Tag Archives: sugar

The Costs of Hidden Sugar

Soda_Cans

The average American eats about 5,000 tablespoons of sugar per year, amounting to roughly 152 pounds (or the weight of one person)[i].  That’s three pounds or six cups of sugar per week! Many of today’s health disparities are related to the increased consumption of added sugar and refined fats, including the rise of diabetes, hypertension and childhood obesity[ii].

Unlike naturally occurring sugar – such as the sugar found in milk or fresh fruit – added sugars are those that do not naturally occur in the food themselves. Rather, these sugars are added to a food or beverage during processing or preparation before packaging. Added sugars appear in many forms and often crop up unexpectedly, along with added fats and other harmful ingredients. We consume them so frequently that our bodies begin to crave them, deteriorating our health while boosting the packaged and fast food industry’s profit margins.

You may have experienced the power of a sugar craving and chalked the urge up to your “sweet tooth.” But you may not be aware of how addictive these sugars actually are. Studies have shown that Oreo cookies are more addictive than heroin[iii].  The brain views sugar as a reward, so the more we eat it, the more we want. Since the 1970s, added sugar intake in the United States has risen dramatically. The increased consumption of High Fructose Corn Syrup (HFCS) – the prevailing sweetener used to flavor popular beverages in the United States – has been found to mirror the growth of the obesity epidemic.

Finding ways to cut down or eliminate added sugar from your diet can be tricky if you don’t know what to look for (not all sources are as obvious as Oreos). Here are a few facts and FAQs to help you uncover hidden sugars and make more informed decisions.

Added sugars hiding out on your food labels go by different names. Here are just a few to look out for (there are more!):

Anhydrous Dextrose Molasses
Brown Sugar Nectars (e.g., Peach Nectar, Pear Nectar)
Confectioner’s Powdered Sugar Pancake Syrup
Corn Syrup Raw Sugar
Corn Syrup Solids Sucrose
Dextrose Sugar
Fructose White Granulated Sugar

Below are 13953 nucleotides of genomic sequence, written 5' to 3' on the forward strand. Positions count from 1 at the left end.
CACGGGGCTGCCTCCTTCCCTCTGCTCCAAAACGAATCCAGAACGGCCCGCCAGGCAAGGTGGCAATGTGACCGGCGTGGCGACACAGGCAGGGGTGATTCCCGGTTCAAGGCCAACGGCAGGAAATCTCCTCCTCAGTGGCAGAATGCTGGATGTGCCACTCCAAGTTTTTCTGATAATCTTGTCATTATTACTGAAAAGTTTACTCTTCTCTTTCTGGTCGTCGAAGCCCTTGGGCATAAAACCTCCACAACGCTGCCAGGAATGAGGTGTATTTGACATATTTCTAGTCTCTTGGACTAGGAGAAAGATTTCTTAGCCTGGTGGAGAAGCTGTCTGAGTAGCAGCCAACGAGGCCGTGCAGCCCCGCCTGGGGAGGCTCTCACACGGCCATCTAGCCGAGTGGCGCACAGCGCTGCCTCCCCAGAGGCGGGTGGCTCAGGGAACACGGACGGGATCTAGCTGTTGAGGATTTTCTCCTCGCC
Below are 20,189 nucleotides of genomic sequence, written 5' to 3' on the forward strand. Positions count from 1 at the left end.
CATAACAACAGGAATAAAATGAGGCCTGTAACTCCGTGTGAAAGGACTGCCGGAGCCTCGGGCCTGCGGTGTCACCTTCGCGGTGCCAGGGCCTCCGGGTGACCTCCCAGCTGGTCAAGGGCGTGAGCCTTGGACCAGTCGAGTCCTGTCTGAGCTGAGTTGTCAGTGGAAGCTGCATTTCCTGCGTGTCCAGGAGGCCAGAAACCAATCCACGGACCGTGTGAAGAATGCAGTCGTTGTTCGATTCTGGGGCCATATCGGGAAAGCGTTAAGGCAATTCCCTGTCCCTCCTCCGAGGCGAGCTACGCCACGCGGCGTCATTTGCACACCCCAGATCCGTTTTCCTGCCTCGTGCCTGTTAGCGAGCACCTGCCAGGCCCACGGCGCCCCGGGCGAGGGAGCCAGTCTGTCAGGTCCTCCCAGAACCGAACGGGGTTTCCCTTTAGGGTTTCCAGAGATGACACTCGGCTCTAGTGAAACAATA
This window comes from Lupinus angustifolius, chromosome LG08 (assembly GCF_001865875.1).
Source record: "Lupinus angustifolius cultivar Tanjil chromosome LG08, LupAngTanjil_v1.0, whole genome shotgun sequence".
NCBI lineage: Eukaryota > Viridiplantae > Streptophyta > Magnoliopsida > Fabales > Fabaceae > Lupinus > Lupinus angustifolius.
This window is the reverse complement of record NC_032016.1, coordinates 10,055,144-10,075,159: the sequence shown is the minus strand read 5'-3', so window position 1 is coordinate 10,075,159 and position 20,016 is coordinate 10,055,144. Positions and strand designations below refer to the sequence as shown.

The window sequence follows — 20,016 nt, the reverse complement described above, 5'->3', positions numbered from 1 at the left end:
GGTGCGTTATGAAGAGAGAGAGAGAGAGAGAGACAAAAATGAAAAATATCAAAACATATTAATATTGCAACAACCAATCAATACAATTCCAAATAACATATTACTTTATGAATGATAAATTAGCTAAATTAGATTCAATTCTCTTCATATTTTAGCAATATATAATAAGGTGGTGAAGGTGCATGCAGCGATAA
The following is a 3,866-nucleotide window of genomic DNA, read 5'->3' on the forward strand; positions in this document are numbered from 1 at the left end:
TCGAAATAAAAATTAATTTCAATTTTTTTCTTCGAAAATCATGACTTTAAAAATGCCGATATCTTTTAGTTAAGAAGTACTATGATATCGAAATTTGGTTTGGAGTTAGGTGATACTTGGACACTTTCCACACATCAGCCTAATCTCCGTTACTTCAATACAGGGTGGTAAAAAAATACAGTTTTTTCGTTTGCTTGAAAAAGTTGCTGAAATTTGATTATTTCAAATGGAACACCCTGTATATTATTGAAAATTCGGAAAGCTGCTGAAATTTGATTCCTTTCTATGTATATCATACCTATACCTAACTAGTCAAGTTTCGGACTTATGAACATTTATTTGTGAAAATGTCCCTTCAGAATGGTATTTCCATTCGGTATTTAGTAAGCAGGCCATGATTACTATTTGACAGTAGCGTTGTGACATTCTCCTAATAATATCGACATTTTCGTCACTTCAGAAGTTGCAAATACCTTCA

High-Fructose Corn Syrup (HFCS) Cane Juice
Honey Evaporated Corn Sweetener
Invert Sugar Crystal Dextrose
Lactose Glucose
Malt Syrup Liquid Fructose
Maltose Sugar Cane Juice
Maple Syrup Fruit Nectar
Agave Allulose

Know the foods that often have sugars added to them. Again, there are more! Be sure to read the labels to look for the aliases above.

Peanut Butter Ketchup
Salad Dressing Yogurt
Granola Bars Frozen Meals
Spaghetti Sauce Dried Fruit
Fruit Juice BBQ, Sauces and Marinades
White Wine Canned Fruit and Vegetables
Applesauce Breakfast Cereal
Protein Drinks (including Ensure or Boost) Soups
Breads & Crackers Baked Beans
Pastries (Cake, Pies, Cookies, Muffins) Energy Drinks (Monster, Red Bull)
Candy and Ice Cream Electrolyte Drinks (Gatorade, Powerade)
Beverages (Soda/Coffee/Vitamin Water) Flavored Potato Chips


Know how much sugar is recommended and safe to consume.
Dietitians and other health experts recommend getting ten percent or less of your daily calories from sugar. This equals 13.3 teaspoons of sugar per day if you’re consuming 2,000 calories. Beware, the average 12-ounce soda contains 16 teaspoons of sugar! Just one soda per day could lead to a weight gain of 15 pounds in a year.

Sugar does not provide any additional vitamins or minerals that assist the body in its daily functions to promote energy and a healthy lifestyle.  For example, a two-ounce chocolate bar has 30 grams of sugar and the same calories as three medium bananas. Bananas are low in fat and high in vitamins, minerals and fiber. Despite containing natural sugar, bananas will satisfy your sweet craving while helping you feel fuller longer. Natural sugars found in whole fruit don’t affect the body the same way due to their naturally occurring fiber.

So, are artificial sweeteners a better swap?
Artificial sweeteners may seem like an appealing substitute for the taste of sugar without the calories, but they come with some not-so-sweet trade-offs. Per the Food and Drug Administration (FDA), artificial sweeteners that have been approved for use and are Generally Recognized as Safe (GRAS) include sucralose, saccharin, acesulfame, aspartame and neotame. However, studies have shown that frequent consumption of artificial sweeteners may lead to increased weight gain and overall increase in body mass index (BMI)[iv] . The perception of saving calories from artificially sweetened snacks or sodas may lead to replacing those calories through other sources. In other words, you may give a slice of cake the greenlight because you feel like you’ve made a healthy choice by drinking a diet soda with your lunch. Additionally, artificial sweeteners may alter the way we taste food due to their intensity, which can make less sweet foods – such as fruits and vegetables – undesirable[v].

Are fat-free snacks better?
No. Typically foods are flavored three ways: with fat, sugar and sodium. So, if one of the item is removed then other two are likely increased. Fat-free cakes, cookies and ice cream can have up to twice as much sugar than the regular serving.  Looking at the food label ingredient can help determine if that food item is a smart choice.

How to read the ingredients list.